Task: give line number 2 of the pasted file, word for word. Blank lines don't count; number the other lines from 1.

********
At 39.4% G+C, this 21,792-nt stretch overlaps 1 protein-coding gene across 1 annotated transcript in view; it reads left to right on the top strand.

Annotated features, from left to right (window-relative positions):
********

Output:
Annotated features, from left to right (window-relative positions):